Breathalyzer blunder goes viral in Sweden

Breathalyzer blunder goes viral in Sweden
This is not the policeman or the man in the story. Photo: Anders Wiklund/Scanpix
A Facebook post by a policeman in western Sweden in which he talks about how he mistakenly asked a passenger instead of the driver to do a breathalyzer test, has gone viral.

In the post a policeman for the Sjuhärad region, identified only as Per, writes about how a right-hand drive car caught him off-guard in the early hours of Sunday morning.

“It was 5:30am and after a busy night, we were checking the sobriety in the traffic,” the post read.

“I waved the car to our control room. We said a few nice phrases to each other before I asked him to do a breathalyzer test. The man questioned directly why he should do it. I replied kindly that if they wanted to continue the journey he had to blow.”

“The man looked sincerely surprised, but smiled and was about to blow when his friend next to him said that he could blow instead. I rubbed my eyes and found out that the wheel sat on the ‘wrong’ side of the car.”

“The laughter from me and the people in the right-hand drive car was heard as far out as the Sjuhärad forests.”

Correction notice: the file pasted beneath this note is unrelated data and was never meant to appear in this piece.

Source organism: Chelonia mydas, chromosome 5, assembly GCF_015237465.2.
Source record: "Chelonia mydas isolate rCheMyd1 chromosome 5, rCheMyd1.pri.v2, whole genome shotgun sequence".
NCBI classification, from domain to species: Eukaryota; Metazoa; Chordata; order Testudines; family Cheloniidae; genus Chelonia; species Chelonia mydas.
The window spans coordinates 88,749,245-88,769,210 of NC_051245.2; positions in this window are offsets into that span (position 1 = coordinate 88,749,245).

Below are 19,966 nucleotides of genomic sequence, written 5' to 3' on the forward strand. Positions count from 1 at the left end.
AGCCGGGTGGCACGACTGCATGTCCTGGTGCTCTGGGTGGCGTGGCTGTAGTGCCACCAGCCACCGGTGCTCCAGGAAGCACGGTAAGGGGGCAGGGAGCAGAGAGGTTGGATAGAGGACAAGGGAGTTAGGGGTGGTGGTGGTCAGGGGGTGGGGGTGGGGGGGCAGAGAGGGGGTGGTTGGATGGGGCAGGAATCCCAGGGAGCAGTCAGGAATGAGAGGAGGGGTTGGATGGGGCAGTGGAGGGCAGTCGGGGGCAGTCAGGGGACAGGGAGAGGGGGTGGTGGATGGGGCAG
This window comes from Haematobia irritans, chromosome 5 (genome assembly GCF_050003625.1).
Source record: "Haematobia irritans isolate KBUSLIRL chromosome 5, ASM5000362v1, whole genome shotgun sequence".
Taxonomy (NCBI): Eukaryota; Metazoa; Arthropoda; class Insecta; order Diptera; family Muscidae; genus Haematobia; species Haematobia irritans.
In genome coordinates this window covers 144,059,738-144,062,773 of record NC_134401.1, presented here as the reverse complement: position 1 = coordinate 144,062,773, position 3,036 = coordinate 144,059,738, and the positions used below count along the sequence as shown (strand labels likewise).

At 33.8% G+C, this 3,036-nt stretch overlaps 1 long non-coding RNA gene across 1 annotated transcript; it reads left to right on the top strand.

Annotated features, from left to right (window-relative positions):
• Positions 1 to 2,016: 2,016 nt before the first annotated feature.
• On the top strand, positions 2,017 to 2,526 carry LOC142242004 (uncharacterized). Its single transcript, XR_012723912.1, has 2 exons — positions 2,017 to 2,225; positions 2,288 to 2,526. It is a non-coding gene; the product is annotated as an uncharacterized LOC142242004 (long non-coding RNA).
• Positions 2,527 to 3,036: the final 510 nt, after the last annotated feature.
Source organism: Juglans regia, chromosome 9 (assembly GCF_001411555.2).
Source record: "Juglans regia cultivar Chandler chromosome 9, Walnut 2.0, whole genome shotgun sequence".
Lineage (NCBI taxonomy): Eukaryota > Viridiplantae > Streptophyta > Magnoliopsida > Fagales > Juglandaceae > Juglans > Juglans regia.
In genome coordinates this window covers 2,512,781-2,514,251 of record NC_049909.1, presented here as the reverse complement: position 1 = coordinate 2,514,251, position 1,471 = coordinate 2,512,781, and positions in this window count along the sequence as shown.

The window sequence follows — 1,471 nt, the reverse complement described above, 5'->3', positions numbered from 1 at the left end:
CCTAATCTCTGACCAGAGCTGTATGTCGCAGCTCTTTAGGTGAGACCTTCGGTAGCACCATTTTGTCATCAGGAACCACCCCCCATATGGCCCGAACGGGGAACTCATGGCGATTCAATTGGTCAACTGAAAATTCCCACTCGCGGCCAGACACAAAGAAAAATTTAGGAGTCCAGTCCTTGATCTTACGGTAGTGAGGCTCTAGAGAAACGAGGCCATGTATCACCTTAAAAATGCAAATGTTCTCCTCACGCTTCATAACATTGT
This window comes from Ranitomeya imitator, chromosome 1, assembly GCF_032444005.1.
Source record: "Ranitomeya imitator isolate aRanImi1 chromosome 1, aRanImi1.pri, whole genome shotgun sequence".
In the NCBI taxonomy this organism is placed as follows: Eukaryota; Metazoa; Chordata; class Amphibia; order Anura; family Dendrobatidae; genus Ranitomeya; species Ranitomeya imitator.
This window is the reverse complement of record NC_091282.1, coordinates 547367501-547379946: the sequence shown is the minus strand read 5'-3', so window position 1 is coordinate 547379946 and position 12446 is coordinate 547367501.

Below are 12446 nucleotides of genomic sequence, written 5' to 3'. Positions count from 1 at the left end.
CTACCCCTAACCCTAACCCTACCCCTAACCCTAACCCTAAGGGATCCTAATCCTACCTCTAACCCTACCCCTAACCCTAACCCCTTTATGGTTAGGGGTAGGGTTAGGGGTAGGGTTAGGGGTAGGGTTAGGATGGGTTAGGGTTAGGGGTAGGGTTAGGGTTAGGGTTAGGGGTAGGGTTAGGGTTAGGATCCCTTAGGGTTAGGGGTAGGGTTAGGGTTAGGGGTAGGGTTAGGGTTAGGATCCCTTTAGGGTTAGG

“It’s hard to always be on top of things. Keep going shift workers!” the policeman concluded.

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Morgontrött polis ifrågasatt av trafikant. Tyvärr är det inte helt ovanligt att vi fångar in förare som ännu inte…

Posted by Polisen Sjuhärad on Sunday, 2 August 2015

By mid-afternoon on Monday the post, which was published on Sunday afternoon, had clocked up almost 40,000 likes and almost 2.5 thousand shares.

Swedes have driven on the right-hand side of the road after legislation was passed by the Swedish parliament, the Riksdag, in 1963.

The changeover took place on September 3rd, 1967, known as “Högertrafikomläggningen” (“The right-hand traffic diversion”).

Only a handful of European countries currently drive on the left, including the UK, Ireland and Malta. 

It is not known if the car in question came from abroad but tourists have certainly been flocking to Sweden this year, despite the miserable weather.

Swedish police have increased their social media presence in recent years, with several of the major police forces taking to Twitter and Facebook to share news of their activities – both big and small.

In 2013, The Local’s reporter Oliver Gee joined Sweden’s first social media police on the beat in Södermalm to find out why they have embraced Twitter.

“Swedish police aren't used to being public, so this account is really liberating,” 46-year-old Johan Säfström told The Local at the time.

READ MORE: The secret life of Stockholm's Twitter cops

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